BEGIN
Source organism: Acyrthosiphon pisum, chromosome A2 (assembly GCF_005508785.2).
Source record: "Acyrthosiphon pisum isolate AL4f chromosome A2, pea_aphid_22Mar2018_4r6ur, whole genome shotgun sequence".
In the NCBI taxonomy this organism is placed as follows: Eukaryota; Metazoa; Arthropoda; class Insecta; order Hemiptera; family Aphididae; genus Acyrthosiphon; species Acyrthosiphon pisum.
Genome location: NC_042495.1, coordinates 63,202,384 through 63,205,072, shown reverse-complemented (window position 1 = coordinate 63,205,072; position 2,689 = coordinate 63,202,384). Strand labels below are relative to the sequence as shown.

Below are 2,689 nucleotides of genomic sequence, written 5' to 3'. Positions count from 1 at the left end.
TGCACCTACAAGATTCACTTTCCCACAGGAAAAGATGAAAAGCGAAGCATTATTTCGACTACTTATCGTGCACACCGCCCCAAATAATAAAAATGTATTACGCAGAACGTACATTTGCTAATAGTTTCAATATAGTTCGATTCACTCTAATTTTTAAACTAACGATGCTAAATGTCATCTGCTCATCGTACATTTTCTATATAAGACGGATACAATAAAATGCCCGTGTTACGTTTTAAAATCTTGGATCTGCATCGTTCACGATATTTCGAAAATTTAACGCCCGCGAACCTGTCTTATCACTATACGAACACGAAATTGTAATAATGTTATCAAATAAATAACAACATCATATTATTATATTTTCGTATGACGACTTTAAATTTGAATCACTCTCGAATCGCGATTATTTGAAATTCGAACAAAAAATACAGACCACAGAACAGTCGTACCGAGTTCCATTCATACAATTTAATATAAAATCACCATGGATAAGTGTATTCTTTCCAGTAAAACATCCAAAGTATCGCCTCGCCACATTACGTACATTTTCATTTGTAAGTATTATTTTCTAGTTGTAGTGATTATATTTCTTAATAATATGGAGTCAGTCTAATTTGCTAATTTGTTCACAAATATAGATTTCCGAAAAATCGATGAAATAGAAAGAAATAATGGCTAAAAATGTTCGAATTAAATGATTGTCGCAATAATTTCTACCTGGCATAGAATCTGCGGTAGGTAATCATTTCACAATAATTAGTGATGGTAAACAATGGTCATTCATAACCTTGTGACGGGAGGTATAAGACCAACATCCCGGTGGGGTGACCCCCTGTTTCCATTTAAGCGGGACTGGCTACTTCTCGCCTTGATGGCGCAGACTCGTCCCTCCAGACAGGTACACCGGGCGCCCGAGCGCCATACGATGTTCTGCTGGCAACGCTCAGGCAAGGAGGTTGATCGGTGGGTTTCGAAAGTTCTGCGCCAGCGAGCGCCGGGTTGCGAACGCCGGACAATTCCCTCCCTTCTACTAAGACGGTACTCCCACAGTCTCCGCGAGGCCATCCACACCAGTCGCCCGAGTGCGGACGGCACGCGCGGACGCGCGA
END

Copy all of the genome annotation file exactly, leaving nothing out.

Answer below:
Source organism: Acyrthosiphon pisum, chromosome A2 (assembly GCF_005508785.2).
Source record: "Acyrthosiphon pisum isolate AL4f chromosome A2, pea_aphid_22Mar2018_4r6ur, whole genome shotgun sequence".
In the NCBI taxonomy this organism is placed as follows: Eukaryota; Metazoa; Arthropoda; class Insecta; order Hemiptera; family Aphididae; genus Acyrthosiphon; species Acyrthosiphon pisum.
Genome location: NC_042495.1, coordinates 63,202,384 through 63,205,072, shown reverse-complemented (window position 1 = coordinate 63,205,072; position 2,689 = coordinate 63,202,384). Strand labels below are relative to the sequence as shown.

Below are 2,689 nucleotides of genomic sequence, written 5' to 3'. Positions count from 1 at the left end.
TGCACCTACAAGATTCACTTTCCCACAGGAAAAGATGAAAAGCGAAGCATTATTTCGACTACTTATCGTGCACACCGCCCCAAATAATAAAAATGTATTACGCAGAACGTACATTTGCTAATAGTTTCAATATAGTTCGATTCACTCTAATTTTTAAACTAACGATGCTAAATGTCATCTGCTCATCGTACATTTTCTATATAAGACGGATACAATAAAATGCCCGTGTTACGTTTTAAAATCTTGGATCTGCATCGTTCACGATATTTCGAAAATTTAACGCCCGCGAACCTGTCTTATCACTATACGAACACGAAATTGTAATAATGTTATCAAATAAATAACAACATCATATTATTATATTTTCGTATGACGACTTTAAATTTGAATCACTCTCGAATCGCGATTATTTGAAATTCGAACAAAAAATACAGACCACAGAACAGTCGTACCGAGTTCCATTCATACAATTTAATATAAAATCACCATGGATAAGTGTATTCTTTCCAGTAAAACATCCAAAGTATCGCCTCGCCACATTACGTACATTTTCATTTGTAAGTATTATTTTCTAGTTGTAGTGATTATATTTCTTAATAATATGGAGTCAGTCTAATTTGCTAATTTGTTCACAAATATAGATTTCCGAAAAATCGATGAAATAGAAAGAAATAATGGCTAAAAATGTTCGAATTAAATGATTGTCGCAATAATTTCTACCTGGCATAGAATCTGCGGTAGGTAATCATTTCACAATAATTAGTGATGGTAAACAATGGTCATTCATAACCTTGTGACGGGAGGTATAAGACCAACATCCCGGTGGGGTGACCCCCTGTTTCCATTTAAGCGGGACTGGCTACTTCTCGCCTTGATGGCGCAGACTCGTCCCTCCAGACAGGTACACCGGGCGCCCGAGCGCCATACGATGTTCTGCTGGCAACGCTCAGGCAAGGAGGTTGATCGGTGGGTTTCGAAAGTTCTGCGCCAGCGAGCGCCGGGTTGCGAACGCCGGACAATTCCCTCCCTTCTACTAAGACGGTACTCCCACAGTCTCCGCGAGGCCATCCACACCAGTCGCCCGAGTGCGGACGGCACGCGCGGACGCGCGA